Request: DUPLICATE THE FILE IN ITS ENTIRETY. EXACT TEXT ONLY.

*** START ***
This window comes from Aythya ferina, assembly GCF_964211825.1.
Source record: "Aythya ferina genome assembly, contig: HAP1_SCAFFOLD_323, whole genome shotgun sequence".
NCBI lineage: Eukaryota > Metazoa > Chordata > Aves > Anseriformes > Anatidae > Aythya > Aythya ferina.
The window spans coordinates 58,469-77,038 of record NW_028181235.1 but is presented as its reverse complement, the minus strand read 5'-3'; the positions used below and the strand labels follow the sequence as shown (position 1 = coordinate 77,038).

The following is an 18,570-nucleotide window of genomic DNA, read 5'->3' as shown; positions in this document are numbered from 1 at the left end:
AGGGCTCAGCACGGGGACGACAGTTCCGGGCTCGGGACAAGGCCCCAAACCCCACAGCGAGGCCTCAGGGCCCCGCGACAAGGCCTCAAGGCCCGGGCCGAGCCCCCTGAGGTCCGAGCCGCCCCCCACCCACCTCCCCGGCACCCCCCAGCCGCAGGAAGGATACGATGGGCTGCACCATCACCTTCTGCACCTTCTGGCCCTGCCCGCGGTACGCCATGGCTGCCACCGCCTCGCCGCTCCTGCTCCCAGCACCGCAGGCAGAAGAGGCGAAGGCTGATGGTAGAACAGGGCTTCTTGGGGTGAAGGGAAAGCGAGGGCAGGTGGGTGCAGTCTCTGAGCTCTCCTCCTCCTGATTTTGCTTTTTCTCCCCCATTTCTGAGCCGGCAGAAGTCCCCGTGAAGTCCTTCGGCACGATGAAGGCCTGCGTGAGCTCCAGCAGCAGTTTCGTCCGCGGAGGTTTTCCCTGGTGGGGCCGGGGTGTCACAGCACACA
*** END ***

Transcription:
This window comes from Aythya ferina, assembly GCF_964211825.1.
Source record: "Aythya ferina genome assembly, contig: HAP1_SCAFFOLD_323, whole genome shotgun sequence".
NCBI lineage: Eukaryota > Metazoa > Chordata > Aves > Anseriformes > Anatidae > Aythya > Aythya ferina.
The window spans coordinates 58,469-77,038 of record NW_028181235.1 but is presented as its reverse complement, the minus strand read 5'-3'; the positions used below and the strand labels follow the sequence as shown (position 1 = coordinate 77,038).

The following is an 18,570-nucleotide window of genomic DNA, read 5'->3' as shown; positions in this document are numbered from 1 at the left end:
AGGGCTCAGCACGGGGACGACAGTTCCGGGCTCGGGACAAGGCCCCAAACCCCACAGCGAGGCCTCAGGGCCCCGCGACAAGGCCTCAAGGCCCGGGCCGAGCCCCCTGAGGTCCGAGCCGCCCCCCACCCACCTCCCCGGCACCCCCCAGCCGCAGGAAGGATACGATGGGCTGCACCATCACCTTCTGCACCTTCTGGCCCTGCCCGCGGTACGCCATGGCTGCCACCGCCTCGCCGCTCCTGCTCCCAGCACCGCAGGCAGAAGAGGCGAAGGCTGATGGTAGAACAGGGCTTCTTGGGGTGAAGGGAAAGCGAGGGCAGGTGGGTGCAGTCTCTGAGCTCTCCTCCTCCTGATTTTGCTTTTTCTCCCCCATTTCTGAGCCGGCAGAAGTCCCCGTGAAGTCCTTCGGCACGATGAAGGCCTGCGTGAGCTCCAGCAGCAGTTTCGTCCGCGGAGGTTTTCCCTGGTGGGGCCGGGGTGTCACAGCACACA